aboratory services play an important part in screening, diagnosis, and management of patients within primary care. However, unnecessary use of laboratory tests is increasing. Our aim was to assess the effect of two interventions on the number of laboratory tests requested by primary-care physicians.
We did a cluster randomised controlled trial using a 2x2 factorial design, involving 85 primary-care practices (370 family practitioners) that request all laboratory tests from one regional centre. The interventions were quarterly feedback of practice requesting rates for nine laboratory tests, enhanced with educational messages, and brief educational reminder messages added to the test result reports for nine laboratory tests. The primary outcome was the number of targeted tests requested by primary-care practices during the 12 months of the intervention. This study is registered as an International Standard Randomised Controlled Trial, number ISRCTN06490422.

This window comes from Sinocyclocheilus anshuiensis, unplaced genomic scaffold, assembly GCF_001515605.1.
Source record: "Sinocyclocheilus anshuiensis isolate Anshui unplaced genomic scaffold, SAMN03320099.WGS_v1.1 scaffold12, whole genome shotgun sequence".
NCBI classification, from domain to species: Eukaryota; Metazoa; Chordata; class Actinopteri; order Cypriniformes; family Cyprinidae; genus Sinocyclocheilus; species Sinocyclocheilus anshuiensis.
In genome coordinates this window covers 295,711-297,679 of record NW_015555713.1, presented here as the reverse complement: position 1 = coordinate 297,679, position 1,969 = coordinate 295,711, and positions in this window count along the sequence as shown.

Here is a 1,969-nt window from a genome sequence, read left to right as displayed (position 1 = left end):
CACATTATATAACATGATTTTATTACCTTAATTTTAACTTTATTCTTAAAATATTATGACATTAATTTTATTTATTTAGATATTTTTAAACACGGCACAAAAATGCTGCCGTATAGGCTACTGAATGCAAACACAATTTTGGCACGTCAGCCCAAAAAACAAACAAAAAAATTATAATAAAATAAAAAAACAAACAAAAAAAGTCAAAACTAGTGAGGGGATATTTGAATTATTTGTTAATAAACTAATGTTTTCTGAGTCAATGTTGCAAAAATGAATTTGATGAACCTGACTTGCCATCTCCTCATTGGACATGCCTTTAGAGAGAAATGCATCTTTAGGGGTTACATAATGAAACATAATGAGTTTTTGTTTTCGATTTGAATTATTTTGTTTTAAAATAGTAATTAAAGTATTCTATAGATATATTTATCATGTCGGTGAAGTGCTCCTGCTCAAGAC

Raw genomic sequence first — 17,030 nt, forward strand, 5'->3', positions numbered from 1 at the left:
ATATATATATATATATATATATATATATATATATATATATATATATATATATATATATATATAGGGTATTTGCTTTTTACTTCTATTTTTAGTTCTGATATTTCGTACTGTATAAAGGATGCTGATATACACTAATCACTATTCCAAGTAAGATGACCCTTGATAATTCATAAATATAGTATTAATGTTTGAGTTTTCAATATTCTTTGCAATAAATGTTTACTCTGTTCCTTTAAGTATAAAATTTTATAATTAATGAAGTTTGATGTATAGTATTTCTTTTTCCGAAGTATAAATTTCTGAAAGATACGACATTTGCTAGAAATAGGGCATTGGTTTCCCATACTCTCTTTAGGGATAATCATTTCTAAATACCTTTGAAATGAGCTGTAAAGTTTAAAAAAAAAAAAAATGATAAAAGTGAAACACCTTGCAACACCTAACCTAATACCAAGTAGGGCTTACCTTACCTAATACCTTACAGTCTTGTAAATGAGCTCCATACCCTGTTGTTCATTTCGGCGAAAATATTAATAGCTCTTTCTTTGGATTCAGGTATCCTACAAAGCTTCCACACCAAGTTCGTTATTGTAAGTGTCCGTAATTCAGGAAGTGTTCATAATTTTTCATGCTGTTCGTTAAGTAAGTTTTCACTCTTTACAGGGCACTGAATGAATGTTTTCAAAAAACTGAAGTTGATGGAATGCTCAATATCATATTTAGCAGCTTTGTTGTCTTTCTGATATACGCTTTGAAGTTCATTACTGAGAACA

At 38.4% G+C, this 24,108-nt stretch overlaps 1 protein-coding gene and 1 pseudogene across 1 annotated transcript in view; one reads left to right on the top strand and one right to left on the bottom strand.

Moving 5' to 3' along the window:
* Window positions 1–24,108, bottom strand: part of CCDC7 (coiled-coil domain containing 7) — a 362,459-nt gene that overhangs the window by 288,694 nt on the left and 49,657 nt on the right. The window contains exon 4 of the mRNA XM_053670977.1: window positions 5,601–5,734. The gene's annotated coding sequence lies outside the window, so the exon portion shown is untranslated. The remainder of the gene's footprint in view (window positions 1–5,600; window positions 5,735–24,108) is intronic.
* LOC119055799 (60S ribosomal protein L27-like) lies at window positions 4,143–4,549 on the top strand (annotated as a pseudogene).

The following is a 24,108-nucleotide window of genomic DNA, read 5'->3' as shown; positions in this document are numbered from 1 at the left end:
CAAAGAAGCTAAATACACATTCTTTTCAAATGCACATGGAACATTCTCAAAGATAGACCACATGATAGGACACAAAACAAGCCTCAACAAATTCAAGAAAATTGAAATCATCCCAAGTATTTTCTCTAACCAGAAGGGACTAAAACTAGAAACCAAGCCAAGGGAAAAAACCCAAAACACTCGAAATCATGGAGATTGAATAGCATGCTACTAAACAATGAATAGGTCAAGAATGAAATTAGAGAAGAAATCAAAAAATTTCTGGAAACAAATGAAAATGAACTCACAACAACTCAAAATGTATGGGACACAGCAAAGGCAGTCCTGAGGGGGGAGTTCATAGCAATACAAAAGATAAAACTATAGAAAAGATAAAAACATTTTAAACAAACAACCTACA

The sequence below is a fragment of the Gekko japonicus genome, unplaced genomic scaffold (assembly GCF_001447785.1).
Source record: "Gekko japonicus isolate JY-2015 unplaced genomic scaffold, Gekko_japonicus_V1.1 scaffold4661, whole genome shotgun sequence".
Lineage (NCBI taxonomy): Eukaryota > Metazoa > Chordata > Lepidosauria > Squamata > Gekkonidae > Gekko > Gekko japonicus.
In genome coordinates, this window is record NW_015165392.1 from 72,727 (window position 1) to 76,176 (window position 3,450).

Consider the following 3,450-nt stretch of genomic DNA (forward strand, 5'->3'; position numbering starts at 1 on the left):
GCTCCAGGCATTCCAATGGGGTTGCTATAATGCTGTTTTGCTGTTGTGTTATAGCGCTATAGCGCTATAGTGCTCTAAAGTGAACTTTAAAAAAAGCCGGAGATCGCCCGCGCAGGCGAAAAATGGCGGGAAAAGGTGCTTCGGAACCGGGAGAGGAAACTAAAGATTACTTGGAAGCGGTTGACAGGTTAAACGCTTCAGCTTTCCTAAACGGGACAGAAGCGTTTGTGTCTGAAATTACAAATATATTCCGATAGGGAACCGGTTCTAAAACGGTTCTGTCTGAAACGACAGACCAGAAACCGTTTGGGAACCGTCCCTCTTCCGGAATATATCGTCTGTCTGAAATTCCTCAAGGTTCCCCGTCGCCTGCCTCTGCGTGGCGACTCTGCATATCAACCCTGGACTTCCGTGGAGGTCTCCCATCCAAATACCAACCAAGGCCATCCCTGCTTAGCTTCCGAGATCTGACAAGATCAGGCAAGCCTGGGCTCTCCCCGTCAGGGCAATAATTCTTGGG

Practices that received either or both the enhanced feedback and the reminder messages were significantly less likely than the control group to request the targeted tests in total (enhanced feedback odds ratio 0.87, 95% CI 0.81-0.94; reminder messages 0.89, 0.83-0.93). The effect of the interventions varied across the targeted tests individually, although the number of tests requested for both interventions was generally reduced. Neither intervention was consistently better than the other.
Enhanced feedback of requesting rates and brief educational reminder messages, alone and in combination, are effective strategies for reducing test requesting in primary care. Both strategies are feasible within most laboratory settings.
HuisartsengeneeskundeEducational literature distributionsFeedbackOrganizational interventionsRemindersDiagnostiek